Why does this matter?  How does that affect performance?

This difference in Beta provides a very interesting effect. It enables SPLV to exhibit a a subtle “ratchet” behavior with regard to the market.  For instance, when the market goes down 1%, SPLV only loses .67%, but when the market does up 1%, SPLV gains .68%. So SPLV’s Beta responds asymmetrically to the market in just the right way.

Calculation of Beta for SPLV on market up days.

Calculation of Beta for SPLV on market up days.

Why does this occur? Theory 1: Preference for lotteries

We don’t know for sure what causes the low volatility anomaly, but here are a few theories. One possibility can be found in Standard and Poor’s white paper. They suggest:

Perhaps the simplest and most intuitive comes from behavioral finance, specifically from the cognitive bias that behavioral economists call the “preference for lotteries.” Their argument is that no rational person would ever buy a lottery ticket, since the expected return of such a purchase is negative. But we know that billions of lottery tickets are sold all over the world every day. Why do so many people behave in a way that classical economics can only regard as completely irrational? The behavioral argument is that some people are willing to risk a known amount of money in exchange for the possibility, however slim, of a gigantic payoff.

The stock market’s lottery tickets are the stocks of highly volatile, potentially untested companies. Ultimately, they may not amount to much, but one of them could be the next Apple. Some investors are willing to pay up for the chance of that sort of large reward. This tendency, which amounts to buying volatility for volatility’s sake, drives the price of lottery-like stocks above their fair value. And this means that a portfolio that systematically excludes the most volatile stocks— exactly what our low volatility indices do—is likely to outperform over time, globally.

Essentially, S&P is suggesting that more volatile stocks may be overvalued in general, and therefore susceptible to significant drawdowns (consider twitter‘s recent performance for example). Conversely, low volatility stocks are more likely to be priced correctly.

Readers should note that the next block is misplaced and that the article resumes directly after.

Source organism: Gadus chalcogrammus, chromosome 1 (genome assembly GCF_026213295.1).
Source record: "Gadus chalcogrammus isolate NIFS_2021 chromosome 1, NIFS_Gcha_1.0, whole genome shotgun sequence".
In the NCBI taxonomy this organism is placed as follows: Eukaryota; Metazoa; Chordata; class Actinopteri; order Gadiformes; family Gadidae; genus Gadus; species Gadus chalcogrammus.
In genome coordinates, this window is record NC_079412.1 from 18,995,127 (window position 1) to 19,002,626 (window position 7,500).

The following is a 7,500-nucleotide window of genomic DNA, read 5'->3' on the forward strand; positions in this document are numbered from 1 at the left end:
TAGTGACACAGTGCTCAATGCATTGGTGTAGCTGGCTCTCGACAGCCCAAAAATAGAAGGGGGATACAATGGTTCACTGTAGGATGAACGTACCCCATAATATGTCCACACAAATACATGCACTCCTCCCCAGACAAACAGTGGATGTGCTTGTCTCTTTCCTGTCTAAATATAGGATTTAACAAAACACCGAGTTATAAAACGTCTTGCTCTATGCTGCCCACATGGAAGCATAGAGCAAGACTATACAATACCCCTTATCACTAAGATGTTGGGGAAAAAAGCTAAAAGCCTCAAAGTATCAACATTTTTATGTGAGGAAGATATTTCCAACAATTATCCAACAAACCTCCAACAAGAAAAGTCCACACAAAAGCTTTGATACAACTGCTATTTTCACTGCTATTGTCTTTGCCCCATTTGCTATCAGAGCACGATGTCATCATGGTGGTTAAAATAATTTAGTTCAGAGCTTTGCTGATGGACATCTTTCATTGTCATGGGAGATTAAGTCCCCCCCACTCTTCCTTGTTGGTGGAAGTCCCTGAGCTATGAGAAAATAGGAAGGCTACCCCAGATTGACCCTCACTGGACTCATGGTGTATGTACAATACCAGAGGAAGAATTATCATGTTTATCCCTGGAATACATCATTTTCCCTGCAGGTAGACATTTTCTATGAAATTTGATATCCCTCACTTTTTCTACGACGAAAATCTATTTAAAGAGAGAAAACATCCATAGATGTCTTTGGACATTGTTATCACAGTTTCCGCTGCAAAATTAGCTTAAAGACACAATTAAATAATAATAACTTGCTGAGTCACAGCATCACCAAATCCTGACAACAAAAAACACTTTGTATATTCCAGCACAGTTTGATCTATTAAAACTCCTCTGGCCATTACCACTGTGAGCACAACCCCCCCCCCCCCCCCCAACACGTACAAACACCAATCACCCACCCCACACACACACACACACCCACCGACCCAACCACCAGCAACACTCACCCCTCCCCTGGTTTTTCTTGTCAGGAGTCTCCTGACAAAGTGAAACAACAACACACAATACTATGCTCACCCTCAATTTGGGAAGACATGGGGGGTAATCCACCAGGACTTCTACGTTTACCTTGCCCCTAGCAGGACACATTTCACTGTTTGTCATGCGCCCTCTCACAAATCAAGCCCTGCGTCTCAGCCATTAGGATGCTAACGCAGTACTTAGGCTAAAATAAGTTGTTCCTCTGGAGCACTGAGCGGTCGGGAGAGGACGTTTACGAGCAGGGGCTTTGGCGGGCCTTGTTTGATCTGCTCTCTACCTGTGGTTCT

Our low volatility mascot.

Our low volatility mascot.

Why does this occur? Theory 2: Flight to safety

Another possibility, and this is my own theory, is that “safe” and “defensive” stocks are often low volatility as well. When the market drops, folks are likely to rotate into these stocks, or they are at least less likely to sell them. So in a downturn, the drop is cushioned by this factor.

Consider for example, a current list of stocks that our volatility forecaster at Lucena predicts will have the lowest volatility in the next month (as of January 2014):

MCD
INTU
PAYX
LO
KO
CTAS
MMM
JNJ
SYK
USB

Some of these symbols are among the who’s who of blue chip defensive stocks. McDonald’s for instance — you’ve always got to eat.

Exploiting Low Volatility

Back tested performance of Lucena's CalmSea strategy applied to the S&P 500.

Back tested performance of Lucena’s CalmSea strategy (green line) applied to the S&P 500 stock universe. The purple line is the S&P 500 benchmark.

At Lucena Research we’ve been looking for opportunities to take advantage of this behavior. One example is our CalmSea strategy.

The CalmSea algorithm predicts future volatility for a stock universe, then invests in the lowest forecast volatility stocks. We’ve tested the approach for the DOW 30, the S&P 500 (chart at right) and the NASDAQ 100.

In all cases, CalmSea provides stronger risk adjusted returns compared to the relevant benchmark. In most cases it also provides the same or better total return as well.

Disclosure:

Tucker Balch manages a fund with a long position SPLV.